“Also, the ball has legs, hence the “mini-ball” which is going to really go off in Manchester [more on that below]. Birmingham has a really strong black culture in its arts and dance, so that’s somewhere I would like to approach as well. Edinburgh Fringe have expressed interest too. I am very passionate on the ball being very much a North West thing, so I am holding back on London for just now, until the time is right.”

As mentioned above, one of the stars of the House Of Suarez is the dancer Darren Pritchard, who had a breakout performance voguing on the TV show Got To Dance in 2012. Initially only taking part because someone else dropped out – and for the chance to meet Davina McCall, who loved his performance, and bestowed on him the honour of being “fabulous” – since the show Darren has been booked to vogue all over the UK. Darren’s initial love for vogue ties in with his own cultural heritage.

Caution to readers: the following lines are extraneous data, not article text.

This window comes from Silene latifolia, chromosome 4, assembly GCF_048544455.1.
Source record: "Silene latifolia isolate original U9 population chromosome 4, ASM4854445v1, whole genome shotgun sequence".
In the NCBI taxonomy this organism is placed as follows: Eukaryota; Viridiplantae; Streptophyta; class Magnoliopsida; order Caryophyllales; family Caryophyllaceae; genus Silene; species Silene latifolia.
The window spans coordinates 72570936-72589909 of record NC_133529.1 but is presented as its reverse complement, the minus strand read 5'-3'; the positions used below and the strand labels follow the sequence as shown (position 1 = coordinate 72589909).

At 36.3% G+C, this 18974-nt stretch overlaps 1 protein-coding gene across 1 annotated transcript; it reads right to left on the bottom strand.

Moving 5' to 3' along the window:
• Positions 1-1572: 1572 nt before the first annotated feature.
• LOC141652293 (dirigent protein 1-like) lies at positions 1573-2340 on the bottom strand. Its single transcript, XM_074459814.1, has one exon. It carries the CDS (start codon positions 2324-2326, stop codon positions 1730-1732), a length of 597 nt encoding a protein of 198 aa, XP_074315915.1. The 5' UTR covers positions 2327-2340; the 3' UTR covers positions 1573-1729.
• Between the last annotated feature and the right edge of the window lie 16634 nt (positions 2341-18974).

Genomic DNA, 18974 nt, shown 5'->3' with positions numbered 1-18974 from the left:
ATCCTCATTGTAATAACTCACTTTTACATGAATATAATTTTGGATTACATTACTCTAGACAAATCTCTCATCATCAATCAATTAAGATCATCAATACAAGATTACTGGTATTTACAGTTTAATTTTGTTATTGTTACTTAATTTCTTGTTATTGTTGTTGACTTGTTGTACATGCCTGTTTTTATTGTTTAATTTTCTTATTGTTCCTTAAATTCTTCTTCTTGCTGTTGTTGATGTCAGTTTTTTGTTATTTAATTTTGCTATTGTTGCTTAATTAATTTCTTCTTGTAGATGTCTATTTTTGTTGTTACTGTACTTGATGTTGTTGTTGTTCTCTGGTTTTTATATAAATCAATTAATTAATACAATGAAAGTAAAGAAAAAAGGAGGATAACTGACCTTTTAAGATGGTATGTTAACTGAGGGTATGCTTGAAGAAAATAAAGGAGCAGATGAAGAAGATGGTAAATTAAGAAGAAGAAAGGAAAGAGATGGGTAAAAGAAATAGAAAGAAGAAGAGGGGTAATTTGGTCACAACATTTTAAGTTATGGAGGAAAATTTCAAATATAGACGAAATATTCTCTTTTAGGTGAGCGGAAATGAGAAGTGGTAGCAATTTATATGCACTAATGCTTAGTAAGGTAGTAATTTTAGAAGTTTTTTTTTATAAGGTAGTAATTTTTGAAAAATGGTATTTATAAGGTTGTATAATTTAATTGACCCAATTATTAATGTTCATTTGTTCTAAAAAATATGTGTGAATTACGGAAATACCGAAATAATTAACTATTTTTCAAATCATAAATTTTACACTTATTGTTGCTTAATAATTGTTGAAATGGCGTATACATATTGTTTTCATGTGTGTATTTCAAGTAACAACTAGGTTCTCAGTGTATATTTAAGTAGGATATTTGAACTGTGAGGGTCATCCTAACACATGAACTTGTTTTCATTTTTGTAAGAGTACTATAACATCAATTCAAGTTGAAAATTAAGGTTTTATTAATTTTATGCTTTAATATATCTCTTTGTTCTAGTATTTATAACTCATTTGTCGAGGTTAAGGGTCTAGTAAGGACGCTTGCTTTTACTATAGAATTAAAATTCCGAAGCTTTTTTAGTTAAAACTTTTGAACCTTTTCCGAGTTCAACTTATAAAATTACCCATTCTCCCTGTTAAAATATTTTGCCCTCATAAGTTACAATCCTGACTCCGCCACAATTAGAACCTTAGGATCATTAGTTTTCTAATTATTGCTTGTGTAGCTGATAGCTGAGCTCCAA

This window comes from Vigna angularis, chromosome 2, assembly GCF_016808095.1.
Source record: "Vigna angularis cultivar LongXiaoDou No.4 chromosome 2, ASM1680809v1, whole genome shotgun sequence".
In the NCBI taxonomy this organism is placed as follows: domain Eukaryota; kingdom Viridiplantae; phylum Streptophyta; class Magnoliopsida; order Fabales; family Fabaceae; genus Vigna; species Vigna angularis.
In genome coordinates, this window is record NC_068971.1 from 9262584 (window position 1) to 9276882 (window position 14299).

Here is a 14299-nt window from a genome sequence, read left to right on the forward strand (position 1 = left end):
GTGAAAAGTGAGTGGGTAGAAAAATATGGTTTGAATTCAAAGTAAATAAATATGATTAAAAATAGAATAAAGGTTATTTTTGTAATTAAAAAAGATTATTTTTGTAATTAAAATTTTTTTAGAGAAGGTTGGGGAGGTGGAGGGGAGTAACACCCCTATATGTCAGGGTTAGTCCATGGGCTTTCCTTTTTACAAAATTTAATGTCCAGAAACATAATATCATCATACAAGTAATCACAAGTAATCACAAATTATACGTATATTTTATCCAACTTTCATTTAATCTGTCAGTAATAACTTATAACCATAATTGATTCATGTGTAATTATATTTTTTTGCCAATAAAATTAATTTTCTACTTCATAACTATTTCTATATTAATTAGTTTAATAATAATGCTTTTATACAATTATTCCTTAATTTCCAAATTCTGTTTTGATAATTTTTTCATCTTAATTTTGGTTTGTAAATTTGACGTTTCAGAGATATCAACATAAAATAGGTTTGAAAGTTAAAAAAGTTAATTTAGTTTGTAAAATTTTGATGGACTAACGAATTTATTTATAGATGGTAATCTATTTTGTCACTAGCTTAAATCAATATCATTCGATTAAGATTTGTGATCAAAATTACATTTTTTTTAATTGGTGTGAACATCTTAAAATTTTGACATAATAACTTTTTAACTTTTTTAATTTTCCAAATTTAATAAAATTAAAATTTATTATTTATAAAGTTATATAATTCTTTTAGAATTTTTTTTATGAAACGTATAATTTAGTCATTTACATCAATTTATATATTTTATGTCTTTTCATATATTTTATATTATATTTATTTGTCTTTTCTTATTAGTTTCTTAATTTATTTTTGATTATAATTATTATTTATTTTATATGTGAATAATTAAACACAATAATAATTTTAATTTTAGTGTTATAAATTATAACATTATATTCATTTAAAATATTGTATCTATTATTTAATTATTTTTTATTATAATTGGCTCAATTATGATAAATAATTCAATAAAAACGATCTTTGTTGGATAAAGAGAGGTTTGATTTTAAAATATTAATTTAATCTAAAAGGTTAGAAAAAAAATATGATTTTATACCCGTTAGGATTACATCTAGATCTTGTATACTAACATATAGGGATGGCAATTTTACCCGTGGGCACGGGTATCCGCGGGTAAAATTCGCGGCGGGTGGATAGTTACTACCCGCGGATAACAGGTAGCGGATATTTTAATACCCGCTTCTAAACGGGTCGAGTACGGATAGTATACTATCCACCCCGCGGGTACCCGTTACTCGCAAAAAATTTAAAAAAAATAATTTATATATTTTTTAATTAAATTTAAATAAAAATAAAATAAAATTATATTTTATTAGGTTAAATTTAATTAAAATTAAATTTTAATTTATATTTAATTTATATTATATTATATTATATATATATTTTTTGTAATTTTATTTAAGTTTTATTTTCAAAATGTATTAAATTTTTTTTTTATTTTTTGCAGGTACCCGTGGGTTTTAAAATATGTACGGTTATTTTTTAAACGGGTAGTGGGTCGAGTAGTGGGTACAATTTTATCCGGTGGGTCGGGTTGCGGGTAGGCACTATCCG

Darren Pritchard: “Being a working class gay male, voguing was a style I attached to on every possible level. I understood the culture, for one being brought up in a black community, understanding why those guys had to go underground because the West Indian society is very macho, it’s a lot more vocally homophobic than in the West. Also I love it because it’s a dance form and I love to dance, I feel it’s what I was born to do, and voguing embraced my sexuality whereas other forms, such as contemporary dance, don’t necessarily do that.”